But even as participants praised the batteries as the most powerful and lightest available, they also said there was still no fool-proof way to predict or prevent internal short circuits implicated in the Dreamliner fire.
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The use of lithium-ion batteries has greatly expanded in the past decade, powering everything from Tesla cars to iPads, and the risk of fire is well-understood, experts said at a forum organized by the U.S. National Transportation Safety Board.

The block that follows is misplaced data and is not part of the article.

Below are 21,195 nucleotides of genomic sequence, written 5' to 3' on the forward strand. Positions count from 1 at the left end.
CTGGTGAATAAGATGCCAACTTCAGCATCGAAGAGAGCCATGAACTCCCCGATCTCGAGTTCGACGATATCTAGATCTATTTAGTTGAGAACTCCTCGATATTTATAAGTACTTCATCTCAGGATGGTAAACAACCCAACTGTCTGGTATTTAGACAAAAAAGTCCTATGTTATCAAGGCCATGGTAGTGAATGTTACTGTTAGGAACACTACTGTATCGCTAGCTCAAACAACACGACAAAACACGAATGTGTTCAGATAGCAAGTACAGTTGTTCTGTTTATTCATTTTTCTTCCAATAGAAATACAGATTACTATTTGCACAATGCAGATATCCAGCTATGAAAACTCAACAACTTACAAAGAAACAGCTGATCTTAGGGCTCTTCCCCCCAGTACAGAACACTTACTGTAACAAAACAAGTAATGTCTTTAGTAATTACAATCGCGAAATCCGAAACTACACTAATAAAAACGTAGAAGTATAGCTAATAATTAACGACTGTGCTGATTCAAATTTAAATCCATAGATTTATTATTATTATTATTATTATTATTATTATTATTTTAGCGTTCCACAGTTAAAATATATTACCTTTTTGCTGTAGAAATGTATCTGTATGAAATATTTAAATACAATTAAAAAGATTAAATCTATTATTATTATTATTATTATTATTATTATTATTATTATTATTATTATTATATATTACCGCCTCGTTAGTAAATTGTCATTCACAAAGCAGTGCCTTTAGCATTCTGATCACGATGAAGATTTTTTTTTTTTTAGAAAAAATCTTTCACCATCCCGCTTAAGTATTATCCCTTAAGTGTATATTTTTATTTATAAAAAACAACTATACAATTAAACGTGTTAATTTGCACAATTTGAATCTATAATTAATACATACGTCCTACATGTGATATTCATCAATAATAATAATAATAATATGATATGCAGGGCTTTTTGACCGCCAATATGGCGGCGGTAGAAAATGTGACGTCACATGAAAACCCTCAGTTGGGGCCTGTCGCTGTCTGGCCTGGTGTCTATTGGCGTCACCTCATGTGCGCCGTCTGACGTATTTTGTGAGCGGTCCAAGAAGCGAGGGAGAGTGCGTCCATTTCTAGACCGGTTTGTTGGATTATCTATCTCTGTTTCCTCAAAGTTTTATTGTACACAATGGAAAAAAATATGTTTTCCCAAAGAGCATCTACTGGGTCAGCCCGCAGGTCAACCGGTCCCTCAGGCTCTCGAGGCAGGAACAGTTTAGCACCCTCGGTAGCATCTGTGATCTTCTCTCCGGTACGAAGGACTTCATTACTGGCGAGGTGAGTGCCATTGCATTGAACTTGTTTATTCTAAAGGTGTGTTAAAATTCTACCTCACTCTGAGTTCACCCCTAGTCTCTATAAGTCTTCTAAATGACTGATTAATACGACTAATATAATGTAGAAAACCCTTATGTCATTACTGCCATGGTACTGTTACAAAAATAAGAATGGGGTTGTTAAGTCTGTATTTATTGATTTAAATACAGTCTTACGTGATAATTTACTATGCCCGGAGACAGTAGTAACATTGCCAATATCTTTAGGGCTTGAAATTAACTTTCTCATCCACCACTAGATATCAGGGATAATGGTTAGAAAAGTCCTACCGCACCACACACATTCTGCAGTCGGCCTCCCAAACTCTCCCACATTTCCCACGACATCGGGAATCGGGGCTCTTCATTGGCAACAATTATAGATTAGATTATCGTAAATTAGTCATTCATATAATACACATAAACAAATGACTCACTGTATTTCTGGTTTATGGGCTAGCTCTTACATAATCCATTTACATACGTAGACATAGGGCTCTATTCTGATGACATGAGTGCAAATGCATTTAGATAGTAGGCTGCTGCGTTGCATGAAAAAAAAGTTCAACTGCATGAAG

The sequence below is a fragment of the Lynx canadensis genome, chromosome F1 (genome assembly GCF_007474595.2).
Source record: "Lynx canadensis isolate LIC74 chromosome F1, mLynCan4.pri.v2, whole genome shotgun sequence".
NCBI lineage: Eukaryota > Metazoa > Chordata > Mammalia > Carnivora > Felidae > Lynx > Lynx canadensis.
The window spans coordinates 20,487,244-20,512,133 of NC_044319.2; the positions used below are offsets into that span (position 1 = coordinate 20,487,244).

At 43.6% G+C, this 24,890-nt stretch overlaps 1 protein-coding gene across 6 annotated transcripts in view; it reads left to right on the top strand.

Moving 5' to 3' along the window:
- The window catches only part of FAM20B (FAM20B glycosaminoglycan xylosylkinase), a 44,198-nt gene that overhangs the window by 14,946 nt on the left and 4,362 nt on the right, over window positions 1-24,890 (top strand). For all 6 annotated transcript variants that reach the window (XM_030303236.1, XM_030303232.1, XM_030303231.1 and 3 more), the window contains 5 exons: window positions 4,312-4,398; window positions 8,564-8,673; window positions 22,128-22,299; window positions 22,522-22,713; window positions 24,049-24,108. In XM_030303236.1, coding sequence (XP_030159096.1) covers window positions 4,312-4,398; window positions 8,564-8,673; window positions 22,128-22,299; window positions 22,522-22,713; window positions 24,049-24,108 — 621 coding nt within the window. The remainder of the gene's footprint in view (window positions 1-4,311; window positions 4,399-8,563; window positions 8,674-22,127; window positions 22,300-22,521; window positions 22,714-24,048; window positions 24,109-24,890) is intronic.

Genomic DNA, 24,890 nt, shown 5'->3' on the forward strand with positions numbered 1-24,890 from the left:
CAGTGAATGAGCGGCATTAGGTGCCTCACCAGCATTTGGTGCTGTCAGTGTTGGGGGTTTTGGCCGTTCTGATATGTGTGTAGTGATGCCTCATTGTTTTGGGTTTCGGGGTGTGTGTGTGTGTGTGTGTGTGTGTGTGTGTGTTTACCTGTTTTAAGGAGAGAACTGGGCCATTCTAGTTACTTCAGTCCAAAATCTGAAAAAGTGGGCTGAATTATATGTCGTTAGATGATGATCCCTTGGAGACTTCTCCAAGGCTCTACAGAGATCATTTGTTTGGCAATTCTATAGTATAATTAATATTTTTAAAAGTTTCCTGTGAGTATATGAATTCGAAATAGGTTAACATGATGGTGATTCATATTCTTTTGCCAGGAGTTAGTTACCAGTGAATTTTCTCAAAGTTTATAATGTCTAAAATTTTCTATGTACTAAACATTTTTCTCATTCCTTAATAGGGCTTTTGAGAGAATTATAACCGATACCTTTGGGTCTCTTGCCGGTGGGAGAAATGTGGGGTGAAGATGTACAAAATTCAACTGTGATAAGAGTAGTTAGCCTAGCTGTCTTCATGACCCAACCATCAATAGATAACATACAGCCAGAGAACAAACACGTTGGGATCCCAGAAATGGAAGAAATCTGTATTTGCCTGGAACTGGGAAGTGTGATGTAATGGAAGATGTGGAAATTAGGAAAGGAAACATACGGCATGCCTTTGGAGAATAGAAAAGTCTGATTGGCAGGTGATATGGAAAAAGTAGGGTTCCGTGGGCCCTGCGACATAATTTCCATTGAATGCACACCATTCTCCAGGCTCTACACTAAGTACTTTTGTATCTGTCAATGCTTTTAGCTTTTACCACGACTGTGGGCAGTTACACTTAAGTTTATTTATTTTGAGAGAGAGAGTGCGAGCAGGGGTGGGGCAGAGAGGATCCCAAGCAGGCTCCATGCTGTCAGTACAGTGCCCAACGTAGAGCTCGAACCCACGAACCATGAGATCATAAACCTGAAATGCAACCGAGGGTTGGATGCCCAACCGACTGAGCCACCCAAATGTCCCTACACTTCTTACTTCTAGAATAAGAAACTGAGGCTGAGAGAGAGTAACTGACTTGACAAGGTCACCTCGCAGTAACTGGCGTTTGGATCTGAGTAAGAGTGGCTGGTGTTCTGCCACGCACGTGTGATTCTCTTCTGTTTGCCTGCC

The fire in the battery compartment of a 787 parked on the ground in Boston in January, followed that same month by an in-flight battery malfunction over Japan, led to the grounding of the Dreamliner.
While the final cause of those incidents is still under investigation, Boeing has been allowed by the U.S. Federal Aviation Administration to conduct tests of a redesigned battery unit, part of the plane's auxiliary power system.
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